Sex panics and LGBTQ children’s rights to schooling

Authored by: Ryan R. Thoreson

Routledge Handbook of Queer African Studies

Print publication date:  December  2019
Online publication date:  December  2019

Print ISBN: 9781138503472
eBook ISBN: 9781351141963
Adobe ISBN:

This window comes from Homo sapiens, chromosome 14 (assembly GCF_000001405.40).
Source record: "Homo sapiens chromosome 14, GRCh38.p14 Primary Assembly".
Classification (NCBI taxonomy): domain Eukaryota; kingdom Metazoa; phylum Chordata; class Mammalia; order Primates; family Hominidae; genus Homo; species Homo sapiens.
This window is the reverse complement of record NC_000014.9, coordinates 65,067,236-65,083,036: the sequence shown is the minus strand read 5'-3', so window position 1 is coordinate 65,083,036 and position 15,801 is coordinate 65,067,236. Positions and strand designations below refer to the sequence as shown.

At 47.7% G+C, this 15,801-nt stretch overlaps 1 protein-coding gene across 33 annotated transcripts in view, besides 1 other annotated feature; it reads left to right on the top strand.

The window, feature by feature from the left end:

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In recent years, activists, scholars, and governments have increasingly focused on the unique needs of LGBTQ youth in schools. In addition to country-specific research projects and advocacy campaigns, supranational actors such as the United Nations Educational, Scientific, and Cultural Organization (UNESCO) and the Special Rapporteur on the Right to Education recently have foregrounded the needs and vulnerabilities of LGBTQ learners, urging governments to take concrete steps to protect their rights. 1 Much of the existing literature on LGBTQ children’s rights has focused on bullying and harassment, comprehensive sexuality education, and discrimination on the basis of sexual orientation and gender identity in schools. 2 Yet the pressing issues that LGBTQ students face vary considerably in different socio-political contexts. Where same-sex activity is criminalized, for example, organizing LGBTQ groups in secondary schools is unlikely to be an immediate priority for activists, and the distinctive design of educational systems mean that certain demands are more intelligible in some contexts than in others. Recent case studies in the US, 3 Canada, 4 Pakistan, 5 Japan, 6 China, 7 South Africa, 8 the Philippines, 9 and elsewhere demonstrate how discrimination against LGBTQ youth can manifest in locally specific forms. Globally, relatively little existing work focuses specifically on sub-Saharan Africa and the challenges facing LGBTQ youth navigating school environments in the region.

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